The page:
Mergers could further be of various kinds:

  1. Horizontal mergers – Two companies engaged in providing similar products and services can merge through a horizontal merger.
    The most notable horizontal merger – Vodafone with Idea Cellular in 2018. Both telecommunication giants merged to form Vodafone Idea Limited. This merger was touted to have few players in the fiercely competitive telecom industry and ultimately seemed to have benefited the customers with reduced tariffs.
  2. Vertical mergers – two companies engaged in production or provision of same goods or services but at different stage of production or provision of services can vertically merge for conserving production costs. Typically, vertical mergers take place between a manufacturer and supplier. Zee Entertainment executed a vertical with cable operator Dish TV. Google vertically merged with Android. A search engine tool with the worlds largest social media platforms, Google merged with Android and forayed into the mobile industry.
  3. Concentric / Congeneric merger – a merger where the two entities are in the same industry but with no mutual products or services. The merger of Citicorp with Travelers group is a classic example of congeneric merger. Both Citigroup and Travelers group were in the financial services industry. Citicorp was engaged in core banking services while Travelers group was engaged in insurance and brokerage business. The totally unrelated entities merged to form Citigroup as the largest financial services provider.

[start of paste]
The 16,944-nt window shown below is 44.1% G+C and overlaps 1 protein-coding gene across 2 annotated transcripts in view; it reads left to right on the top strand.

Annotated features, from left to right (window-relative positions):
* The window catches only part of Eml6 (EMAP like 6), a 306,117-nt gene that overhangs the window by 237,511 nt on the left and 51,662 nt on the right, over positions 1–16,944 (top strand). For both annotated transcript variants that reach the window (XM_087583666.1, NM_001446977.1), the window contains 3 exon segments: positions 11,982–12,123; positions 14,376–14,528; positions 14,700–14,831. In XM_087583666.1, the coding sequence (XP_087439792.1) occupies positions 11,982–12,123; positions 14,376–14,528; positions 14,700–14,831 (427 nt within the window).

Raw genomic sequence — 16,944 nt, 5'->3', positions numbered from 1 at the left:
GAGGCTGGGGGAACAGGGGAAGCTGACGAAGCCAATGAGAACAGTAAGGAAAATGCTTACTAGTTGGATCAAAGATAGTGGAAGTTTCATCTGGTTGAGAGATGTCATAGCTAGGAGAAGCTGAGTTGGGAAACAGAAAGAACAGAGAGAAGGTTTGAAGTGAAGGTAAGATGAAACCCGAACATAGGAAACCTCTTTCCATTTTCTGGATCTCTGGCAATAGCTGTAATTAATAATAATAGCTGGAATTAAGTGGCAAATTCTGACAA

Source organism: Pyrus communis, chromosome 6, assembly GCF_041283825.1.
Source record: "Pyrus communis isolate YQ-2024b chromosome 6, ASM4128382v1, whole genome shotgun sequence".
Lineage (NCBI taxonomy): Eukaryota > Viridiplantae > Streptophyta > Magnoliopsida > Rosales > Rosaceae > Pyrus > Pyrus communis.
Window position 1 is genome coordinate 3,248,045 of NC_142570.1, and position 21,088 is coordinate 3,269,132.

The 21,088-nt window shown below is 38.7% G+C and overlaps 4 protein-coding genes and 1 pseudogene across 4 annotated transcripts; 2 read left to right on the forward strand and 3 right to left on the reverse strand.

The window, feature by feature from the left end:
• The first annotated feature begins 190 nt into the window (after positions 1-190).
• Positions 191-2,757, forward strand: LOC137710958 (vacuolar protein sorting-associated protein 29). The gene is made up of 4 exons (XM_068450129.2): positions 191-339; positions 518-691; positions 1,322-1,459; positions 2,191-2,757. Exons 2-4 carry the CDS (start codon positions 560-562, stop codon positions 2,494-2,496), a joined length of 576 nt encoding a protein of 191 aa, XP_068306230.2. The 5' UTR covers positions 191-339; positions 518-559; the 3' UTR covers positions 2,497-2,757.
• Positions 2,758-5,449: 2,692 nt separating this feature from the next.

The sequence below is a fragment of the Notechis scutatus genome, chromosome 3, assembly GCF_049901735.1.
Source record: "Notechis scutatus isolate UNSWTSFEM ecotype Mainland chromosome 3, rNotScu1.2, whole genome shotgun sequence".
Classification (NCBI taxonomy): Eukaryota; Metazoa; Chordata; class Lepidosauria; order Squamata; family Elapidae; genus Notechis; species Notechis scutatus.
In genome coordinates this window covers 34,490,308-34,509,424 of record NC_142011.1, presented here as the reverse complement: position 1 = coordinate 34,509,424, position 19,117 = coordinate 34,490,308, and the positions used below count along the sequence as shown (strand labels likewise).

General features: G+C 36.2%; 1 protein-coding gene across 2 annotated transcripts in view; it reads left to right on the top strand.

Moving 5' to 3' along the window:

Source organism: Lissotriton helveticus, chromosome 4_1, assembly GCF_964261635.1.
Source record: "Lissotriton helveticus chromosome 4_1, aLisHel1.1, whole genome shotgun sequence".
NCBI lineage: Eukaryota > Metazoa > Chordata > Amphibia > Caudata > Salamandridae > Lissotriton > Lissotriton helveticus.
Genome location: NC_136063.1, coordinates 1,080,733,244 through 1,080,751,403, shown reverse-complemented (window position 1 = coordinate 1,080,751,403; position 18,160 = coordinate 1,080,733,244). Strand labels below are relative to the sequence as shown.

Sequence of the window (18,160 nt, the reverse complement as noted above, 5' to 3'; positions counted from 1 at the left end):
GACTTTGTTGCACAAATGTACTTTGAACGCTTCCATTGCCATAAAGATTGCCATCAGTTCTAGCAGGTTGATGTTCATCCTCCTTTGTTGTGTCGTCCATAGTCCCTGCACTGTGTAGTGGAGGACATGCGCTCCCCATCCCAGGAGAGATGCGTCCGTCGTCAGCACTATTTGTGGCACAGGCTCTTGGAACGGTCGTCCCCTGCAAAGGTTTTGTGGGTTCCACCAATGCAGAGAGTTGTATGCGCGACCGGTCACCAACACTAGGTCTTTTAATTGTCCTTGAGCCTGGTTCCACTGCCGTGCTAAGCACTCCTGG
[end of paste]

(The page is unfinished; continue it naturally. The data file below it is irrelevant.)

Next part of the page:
4. Conglomerate merger – Merger between two entirely unrelated businesses is called a conglomerate merger. Such entities have nothing in common. Tatas, Birlas, ITC group and even Amazon- Facebook-WhatsApp-Instagram is a conglomerate. The biggest advantage – Diversification into various businesses mitigates risk of losses besides brand building.